Long-Distance passenger driver runs

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Turbostar

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Ok, here's a question. How often do passenger drivers change on the long distance runs, i.e. GNER ECML London-Newcastle/Scotland, Virgin WCML London-Glasgow? Do they change at set stations, or when they've done a certain number of hours?

Mart
 
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devon_metro

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I would guess it's at a set station, a bit like catering. For example. Most catering passing through Devon and going to Penzance will get topped up at Newton Abbot.
 

voyagerdude220

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Mart 158741 said:
Ok, here's a question. How often do passenger drivers change on the long distance runs, i.e. GNER ECML London-Newcastle/Scotland, Virgin WCML London-Glasgow? Do they change at set stations, or when they've done a certain number of hours?

Mart
VWC seem to do

London to Preston
Preston to Glasgow

For a typical VXC run, say Glasgow to Penzance via the WCML, I think it would be:

Glasgow to Preston
Preston to Birmingham
Birmingham to Bristol Temple M
Bristol Temple M to Plymouth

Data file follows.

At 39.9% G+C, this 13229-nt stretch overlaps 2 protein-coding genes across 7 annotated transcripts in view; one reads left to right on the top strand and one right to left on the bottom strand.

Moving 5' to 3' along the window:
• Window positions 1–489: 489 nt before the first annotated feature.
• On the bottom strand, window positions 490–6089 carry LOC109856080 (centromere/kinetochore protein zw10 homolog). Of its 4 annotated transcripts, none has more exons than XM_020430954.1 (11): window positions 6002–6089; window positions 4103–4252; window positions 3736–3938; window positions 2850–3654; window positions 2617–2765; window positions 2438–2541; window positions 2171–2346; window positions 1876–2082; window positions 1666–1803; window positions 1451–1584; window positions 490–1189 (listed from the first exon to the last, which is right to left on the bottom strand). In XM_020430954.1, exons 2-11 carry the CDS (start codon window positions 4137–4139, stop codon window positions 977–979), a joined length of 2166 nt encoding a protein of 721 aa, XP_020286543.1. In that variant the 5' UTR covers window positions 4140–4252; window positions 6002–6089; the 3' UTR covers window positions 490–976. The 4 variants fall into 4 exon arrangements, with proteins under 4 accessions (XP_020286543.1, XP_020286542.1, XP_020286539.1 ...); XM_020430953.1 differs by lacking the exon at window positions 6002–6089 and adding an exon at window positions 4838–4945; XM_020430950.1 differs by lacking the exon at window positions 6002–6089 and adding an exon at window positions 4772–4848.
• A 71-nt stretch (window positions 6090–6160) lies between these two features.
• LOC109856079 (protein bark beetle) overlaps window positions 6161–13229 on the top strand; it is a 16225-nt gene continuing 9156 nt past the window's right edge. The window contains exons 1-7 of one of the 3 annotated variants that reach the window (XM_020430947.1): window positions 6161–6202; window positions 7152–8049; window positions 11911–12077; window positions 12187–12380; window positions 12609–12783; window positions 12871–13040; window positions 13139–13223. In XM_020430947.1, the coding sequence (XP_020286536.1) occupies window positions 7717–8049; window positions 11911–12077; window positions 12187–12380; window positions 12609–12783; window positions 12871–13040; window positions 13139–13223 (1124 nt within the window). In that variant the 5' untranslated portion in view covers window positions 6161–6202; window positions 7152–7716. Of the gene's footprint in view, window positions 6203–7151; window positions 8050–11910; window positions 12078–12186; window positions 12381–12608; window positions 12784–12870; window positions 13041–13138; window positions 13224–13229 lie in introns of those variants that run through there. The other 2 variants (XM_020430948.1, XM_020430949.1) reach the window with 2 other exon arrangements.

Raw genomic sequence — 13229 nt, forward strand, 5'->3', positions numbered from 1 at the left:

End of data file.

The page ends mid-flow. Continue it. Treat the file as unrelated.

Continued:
Plymouth to Penzance

I have seen a driver change happen at Lancaster before though northbound, on a Manchester to Edinburgh Voyager. (It's a bit Ironic that the MSTS NWE route begins at Manchester Picc, and ends at Lancaster though)


As allready said, it should be set/booked trains.

Common sense says that drivers would drive along a signed route, until they don't know any more of it.
 

66526

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There are specific diagrams for each depot for where the driver gets relief etc. The driver could be relieved before his knowledge of the line runs out simply because it is easier. Also bear in mind that the drivers need plenty of breaks due to the nature of thier job.
 

Jim

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voyagerdude220 said:
Glasgow to Preston
Preston to Birmingham
Birmingham to Bristol Temple M
Bristol Temple M to Plymouth
Plymouth to Penzance
Regarding that service, you are correct
 

yorkie

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voyagerdude220 said:
Common sense says that drivers would drive along a signed route, until they don't know any more of it.